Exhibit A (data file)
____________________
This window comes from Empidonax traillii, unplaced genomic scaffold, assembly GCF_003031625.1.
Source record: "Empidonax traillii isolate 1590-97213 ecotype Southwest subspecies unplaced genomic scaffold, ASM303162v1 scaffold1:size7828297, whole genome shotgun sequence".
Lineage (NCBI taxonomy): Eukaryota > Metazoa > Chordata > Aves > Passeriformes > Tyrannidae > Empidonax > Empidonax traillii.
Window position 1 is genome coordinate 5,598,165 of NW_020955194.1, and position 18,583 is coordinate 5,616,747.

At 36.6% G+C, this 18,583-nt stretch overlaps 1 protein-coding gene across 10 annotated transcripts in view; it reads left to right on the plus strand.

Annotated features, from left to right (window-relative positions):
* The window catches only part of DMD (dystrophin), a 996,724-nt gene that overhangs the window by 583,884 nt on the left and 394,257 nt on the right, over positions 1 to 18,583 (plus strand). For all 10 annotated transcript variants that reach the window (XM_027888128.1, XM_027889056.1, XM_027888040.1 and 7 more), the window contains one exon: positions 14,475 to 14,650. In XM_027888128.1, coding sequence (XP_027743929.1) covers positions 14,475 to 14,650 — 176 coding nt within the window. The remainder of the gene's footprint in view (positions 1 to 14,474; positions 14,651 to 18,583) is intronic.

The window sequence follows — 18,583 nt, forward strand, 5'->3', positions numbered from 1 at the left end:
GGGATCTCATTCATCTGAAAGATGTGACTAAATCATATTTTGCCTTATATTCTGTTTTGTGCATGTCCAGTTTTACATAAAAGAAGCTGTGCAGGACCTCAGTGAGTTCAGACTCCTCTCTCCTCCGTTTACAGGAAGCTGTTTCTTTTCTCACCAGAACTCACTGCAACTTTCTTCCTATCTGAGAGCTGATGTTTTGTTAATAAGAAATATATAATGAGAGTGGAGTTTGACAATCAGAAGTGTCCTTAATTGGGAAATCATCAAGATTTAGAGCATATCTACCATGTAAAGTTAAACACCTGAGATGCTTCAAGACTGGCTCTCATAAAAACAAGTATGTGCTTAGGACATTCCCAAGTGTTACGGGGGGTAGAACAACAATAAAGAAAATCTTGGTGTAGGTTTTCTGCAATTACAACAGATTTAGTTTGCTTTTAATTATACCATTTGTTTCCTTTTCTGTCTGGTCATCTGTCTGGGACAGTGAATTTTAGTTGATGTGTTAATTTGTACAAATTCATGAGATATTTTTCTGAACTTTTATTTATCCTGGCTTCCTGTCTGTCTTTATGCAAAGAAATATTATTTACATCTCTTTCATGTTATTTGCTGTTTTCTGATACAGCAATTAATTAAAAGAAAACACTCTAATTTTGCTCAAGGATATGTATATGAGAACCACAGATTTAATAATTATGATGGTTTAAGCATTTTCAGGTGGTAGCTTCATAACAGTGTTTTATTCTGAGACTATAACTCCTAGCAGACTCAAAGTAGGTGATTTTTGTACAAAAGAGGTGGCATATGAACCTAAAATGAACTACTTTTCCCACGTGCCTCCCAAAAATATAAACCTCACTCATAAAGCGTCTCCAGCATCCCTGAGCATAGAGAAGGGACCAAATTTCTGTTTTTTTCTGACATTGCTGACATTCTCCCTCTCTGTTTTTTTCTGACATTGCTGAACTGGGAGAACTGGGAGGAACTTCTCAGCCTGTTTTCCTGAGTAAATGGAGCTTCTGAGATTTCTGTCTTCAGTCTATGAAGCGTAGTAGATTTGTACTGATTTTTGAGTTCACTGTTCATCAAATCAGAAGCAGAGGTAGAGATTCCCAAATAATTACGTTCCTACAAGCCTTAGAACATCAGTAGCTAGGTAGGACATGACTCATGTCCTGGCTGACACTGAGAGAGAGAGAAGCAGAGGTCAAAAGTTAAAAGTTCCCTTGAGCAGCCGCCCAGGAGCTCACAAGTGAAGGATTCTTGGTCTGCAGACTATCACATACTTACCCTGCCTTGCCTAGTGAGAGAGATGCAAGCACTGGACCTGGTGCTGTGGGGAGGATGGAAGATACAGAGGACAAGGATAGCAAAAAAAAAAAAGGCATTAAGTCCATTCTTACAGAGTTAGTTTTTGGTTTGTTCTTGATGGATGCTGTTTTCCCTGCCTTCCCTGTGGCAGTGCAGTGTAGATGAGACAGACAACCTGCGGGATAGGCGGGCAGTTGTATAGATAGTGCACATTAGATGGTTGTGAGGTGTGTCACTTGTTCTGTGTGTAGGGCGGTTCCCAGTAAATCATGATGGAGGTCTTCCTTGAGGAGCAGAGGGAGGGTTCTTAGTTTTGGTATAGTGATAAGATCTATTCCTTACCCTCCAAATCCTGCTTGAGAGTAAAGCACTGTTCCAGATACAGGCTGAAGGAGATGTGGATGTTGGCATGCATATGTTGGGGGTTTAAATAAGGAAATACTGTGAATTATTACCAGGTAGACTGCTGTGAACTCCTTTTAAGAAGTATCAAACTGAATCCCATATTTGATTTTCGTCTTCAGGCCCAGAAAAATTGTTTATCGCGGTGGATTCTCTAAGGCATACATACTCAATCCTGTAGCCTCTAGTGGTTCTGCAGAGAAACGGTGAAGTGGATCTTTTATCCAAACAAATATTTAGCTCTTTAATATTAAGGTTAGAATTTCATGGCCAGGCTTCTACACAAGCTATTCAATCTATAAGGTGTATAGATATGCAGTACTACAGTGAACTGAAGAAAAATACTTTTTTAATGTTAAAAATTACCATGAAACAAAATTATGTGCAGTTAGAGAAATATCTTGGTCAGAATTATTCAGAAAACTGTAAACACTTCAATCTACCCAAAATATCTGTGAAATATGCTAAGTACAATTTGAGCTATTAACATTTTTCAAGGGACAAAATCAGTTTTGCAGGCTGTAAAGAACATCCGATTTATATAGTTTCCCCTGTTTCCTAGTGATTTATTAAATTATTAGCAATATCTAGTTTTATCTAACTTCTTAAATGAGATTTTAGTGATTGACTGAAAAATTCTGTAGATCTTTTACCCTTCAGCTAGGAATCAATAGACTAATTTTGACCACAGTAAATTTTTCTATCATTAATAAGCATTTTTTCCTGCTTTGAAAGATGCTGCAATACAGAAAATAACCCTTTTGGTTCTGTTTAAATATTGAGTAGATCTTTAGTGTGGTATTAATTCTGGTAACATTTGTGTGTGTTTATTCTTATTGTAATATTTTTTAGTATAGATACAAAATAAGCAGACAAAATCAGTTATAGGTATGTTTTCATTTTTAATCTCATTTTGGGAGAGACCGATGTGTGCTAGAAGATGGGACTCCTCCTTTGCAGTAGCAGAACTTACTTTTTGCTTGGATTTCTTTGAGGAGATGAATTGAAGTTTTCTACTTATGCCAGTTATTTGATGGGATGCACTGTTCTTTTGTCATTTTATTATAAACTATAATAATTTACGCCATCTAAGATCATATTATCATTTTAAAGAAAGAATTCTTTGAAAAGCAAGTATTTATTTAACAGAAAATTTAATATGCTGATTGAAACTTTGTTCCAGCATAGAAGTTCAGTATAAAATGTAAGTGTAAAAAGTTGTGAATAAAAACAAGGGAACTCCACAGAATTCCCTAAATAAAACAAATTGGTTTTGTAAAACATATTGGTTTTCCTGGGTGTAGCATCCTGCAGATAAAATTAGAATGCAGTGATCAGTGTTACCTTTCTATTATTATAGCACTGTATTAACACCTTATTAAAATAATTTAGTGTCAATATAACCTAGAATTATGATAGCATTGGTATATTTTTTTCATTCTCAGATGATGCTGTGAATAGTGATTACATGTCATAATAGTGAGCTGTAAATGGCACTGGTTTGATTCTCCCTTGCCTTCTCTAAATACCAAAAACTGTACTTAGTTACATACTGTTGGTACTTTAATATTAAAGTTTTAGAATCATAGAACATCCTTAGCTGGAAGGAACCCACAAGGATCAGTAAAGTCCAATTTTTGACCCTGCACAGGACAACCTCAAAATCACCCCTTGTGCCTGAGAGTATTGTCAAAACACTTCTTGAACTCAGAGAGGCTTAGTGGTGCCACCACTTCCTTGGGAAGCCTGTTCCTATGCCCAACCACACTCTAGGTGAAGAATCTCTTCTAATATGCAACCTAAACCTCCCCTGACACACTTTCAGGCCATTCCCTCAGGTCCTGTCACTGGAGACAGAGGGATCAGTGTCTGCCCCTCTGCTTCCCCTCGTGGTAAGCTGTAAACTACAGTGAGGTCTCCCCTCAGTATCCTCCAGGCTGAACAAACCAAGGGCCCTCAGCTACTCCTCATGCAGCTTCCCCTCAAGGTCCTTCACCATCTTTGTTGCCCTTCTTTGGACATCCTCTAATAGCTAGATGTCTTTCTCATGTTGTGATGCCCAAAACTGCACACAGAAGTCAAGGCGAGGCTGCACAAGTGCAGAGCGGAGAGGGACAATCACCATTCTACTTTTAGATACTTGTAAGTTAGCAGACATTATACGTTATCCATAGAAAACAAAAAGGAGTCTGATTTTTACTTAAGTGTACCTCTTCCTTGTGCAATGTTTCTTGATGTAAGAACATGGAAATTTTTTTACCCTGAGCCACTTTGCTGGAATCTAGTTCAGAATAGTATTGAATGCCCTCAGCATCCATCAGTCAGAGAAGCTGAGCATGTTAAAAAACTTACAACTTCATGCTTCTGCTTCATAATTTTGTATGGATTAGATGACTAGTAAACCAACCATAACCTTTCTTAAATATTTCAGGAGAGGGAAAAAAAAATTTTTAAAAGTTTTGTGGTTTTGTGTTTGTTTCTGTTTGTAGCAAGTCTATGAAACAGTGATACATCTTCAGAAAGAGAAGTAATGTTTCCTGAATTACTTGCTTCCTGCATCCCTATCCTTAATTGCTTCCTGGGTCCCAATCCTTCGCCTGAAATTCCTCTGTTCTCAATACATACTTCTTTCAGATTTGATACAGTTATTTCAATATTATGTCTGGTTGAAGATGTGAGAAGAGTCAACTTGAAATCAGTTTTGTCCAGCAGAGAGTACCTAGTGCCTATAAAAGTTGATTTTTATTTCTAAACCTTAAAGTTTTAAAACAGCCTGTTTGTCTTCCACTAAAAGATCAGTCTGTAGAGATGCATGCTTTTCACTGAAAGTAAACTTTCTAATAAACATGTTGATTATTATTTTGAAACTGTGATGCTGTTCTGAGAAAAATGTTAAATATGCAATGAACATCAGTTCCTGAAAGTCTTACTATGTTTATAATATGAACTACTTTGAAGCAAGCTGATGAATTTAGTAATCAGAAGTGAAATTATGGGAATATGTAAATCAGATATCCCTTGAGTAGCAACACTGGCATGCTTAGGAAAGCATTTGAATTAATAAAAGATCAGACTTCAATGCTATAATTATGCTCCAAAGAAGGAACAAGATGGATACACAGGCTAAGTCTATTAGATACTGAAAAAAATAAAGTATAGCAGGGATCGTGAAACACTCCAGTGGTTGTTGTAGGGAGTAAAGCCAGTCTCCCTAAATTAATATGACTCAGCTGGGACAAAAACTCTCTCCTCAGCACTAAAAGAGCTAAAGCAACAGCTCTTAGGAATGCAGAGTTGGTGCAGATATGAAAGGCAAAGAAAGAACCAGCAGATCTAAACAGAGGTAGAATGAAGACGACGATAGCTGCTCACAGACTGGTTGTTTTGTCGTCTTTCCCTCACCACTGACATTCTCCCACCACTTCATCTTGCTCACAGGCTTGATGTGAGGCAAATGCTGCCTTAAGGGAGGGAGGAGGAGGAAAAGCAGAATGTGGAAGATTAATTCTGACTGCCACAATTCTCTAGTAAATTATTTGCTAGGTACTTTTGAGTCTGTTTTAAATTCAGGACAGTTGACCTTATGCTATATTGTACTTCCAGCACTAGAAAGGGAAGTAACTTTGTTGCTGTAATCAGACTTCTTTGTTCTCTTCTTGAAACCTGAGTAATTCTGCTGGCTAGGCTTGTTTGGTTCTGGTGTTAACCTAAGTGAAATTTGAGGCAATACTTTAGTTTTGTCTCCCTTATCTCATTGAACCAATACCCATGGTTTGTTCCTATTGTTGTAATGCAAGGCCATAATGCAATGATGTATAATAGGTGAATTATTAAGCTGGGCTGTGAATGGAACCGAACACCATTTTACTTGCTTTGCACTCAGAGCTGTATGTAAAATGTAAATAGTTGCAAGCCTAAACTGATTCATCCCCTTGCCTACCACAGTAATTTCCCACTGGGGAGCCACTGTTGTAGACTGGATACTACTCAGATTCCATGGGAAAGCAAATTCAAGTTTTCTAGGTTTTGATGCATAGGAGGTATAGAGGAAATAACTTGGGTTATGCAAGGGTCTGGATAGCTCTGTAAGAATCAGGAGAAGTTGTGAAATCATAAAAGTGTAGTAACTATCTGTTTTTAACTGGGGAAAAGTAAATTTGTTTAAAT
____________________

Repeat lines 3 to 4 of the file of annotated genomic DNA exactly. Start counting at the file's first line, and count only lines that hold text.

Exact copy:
Lineage (NCBI taxonomy): Eukaryota > Metazoa > Chordata > Aves > Passeriformes > Tyrannidae > Empidonax > Empidonax traillii.
Window position 1 is genome coordinate 5,598,165 of NW_020955194.1, and position 18,583 is coordinate 5,616,747.